The first gay bishop of the Episcopal Church Rev. V. Gene Robinson and his partner want to be among the first gay couples in New Hampshire to officially unite under a soon-to-be-signed civil unions law.
New Hampshire is set to become the fourth U.S. state to offer civil unions for gay couples after legislation approved by the state Senate on Thursday was sent to Governor John Lynch, who has said he would sign it.
"My partner and I look forward to taking full advantage of the new law," Robinson told The Associated Press.
Robinson, 59, was elected the ninth Episcopal bishop of New Hampshire four years ago, making him the church's first openly gay bishop. His elevation divided the Anglican community.
Robinson's partner of 18 years, Mark Andrew, 53, is a state health care administrator. They live in Weare, a small town west of Concord.
Robinson said his long journey to where he is today began as a boy in Kentucky when he found he was not attracted to women. As an adult, he spent two years in therapy seeking a "cure" for his homosexual urges.
He told his girlfriend, Isabella, about his sexual struggles, but they married anyway in 1972, moving to rural New Hampshire and having two daughters. Robinson eventually realized he would not change and the two divorced.
"The hardest thing is coming out to yourself. You've internalized the same homophobia as the rest of the culture," he said in an interview four years ago.
Soon after the divorce, Robinson met Andrew who was then working for the Peace Corps in Washington. A year and a half later, the two settled in Weare, where Andrew began accompanying Robinson to his daughters' after-school activities.
In 1988, Robinson became assistant to New Hampshire Bishop Douglas Theuner. He lost elections for bishop in Newark, New Jersey, in 1998 and in Rochester, New York, in 1999.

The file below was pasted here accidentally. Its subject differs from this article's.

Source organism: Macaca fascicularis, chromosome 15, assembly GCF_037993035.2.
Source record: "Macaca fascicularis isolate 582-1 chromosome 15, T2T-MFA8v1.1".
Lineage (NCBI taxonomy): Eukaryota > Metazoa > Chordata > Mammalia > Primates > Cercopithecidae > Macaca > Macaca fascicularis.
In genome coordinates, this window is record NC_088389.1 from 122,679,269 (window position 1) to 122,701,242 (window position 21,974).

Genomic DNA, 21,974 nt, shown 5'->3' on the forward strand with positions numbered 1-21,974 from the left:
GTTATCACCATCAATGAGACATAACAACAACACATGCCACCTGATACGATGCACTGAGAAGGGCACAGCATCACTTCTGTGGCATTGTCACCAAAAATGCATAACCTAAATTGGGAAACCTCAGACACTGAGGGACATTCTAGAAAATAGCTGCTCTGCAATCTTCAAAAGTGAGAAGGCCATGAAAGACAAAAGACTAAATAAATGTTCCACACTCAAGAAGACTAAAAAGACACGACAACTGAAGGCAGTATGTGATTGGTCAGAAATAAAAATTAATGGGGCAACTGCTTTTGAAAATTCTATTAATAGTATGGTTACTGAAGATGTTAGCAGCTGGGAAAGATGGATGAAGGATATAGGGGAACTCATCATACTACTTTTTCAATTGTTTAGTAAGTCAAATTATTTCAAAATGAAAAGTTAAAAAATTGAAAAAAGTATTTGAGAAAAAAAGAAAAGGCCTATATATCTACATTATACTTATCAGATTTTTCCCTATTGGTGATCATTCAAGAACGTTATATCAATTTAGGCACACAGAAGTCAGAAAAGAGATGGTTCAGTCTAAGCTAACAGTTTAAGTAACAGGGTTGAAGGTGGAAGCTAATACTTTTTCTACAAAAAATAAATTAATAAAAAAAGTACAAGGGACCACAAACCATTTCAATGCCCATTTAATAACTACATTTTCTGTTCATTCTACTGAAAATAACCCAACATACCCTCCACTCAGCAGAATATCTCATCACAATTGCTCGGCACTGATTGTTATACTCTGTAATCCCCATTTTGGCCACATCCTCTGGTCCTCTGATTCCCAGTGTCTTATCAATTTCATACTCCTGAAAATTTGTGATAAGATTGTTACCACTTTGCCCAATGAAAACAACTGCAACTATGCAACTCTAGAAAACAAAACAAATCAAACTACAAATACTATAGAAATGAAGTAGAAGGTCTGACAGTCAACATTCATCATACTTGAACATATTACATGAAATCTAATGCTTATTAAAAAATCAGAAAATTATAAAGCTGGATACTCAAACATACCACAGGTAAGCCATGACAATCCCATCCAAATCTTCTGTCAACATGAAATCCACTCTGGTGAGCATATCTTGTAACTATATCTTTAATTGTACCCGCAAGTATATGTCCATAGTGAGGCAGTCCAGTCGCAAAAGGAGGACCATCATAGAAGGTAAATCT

Robinson said he feared for his job when he first told Theuner he was gay. But when he decided to seek elevation to bishop, he did not waver in the face of calls for him to back away.
"God and I have been about this for quite a while now and I would be really surprised if God were to want me to stop now," Robinson said in response to one such call.
To many, Robinson has become a symbol of progress. He was welcomed two years ago at New York's gay pride parade by marchers and spectators who reached out to touch his hand, cheered, cried and thanked him.
Robinson has said before that he would marry Andrew if he could.
"I think this moves us one step closer to the American promise to all its citizens of equality under the law," he said. "New Hampshire understands fairness and has acted on that value,"
But Robinson said more needs to be done. In particular, he said gay couples should have full civil legal rights under federal law.
"I don't think it will happen until we get several more states," he said. "It doesn't have to be a majority, but it has to be a significant number embracing full marriage rights until we can expect that at the federal level."
Robinson predicted gays would have full equality in 20 years, and he attributed the gains to gays being open about their homosexuality.
"Fifteen to 20 years ago, most Americans would have told you and been reasonably honest that they did not know a gay or lesbian. Now, there's not a family left, or a co-worker, that doesn't know someone," he said.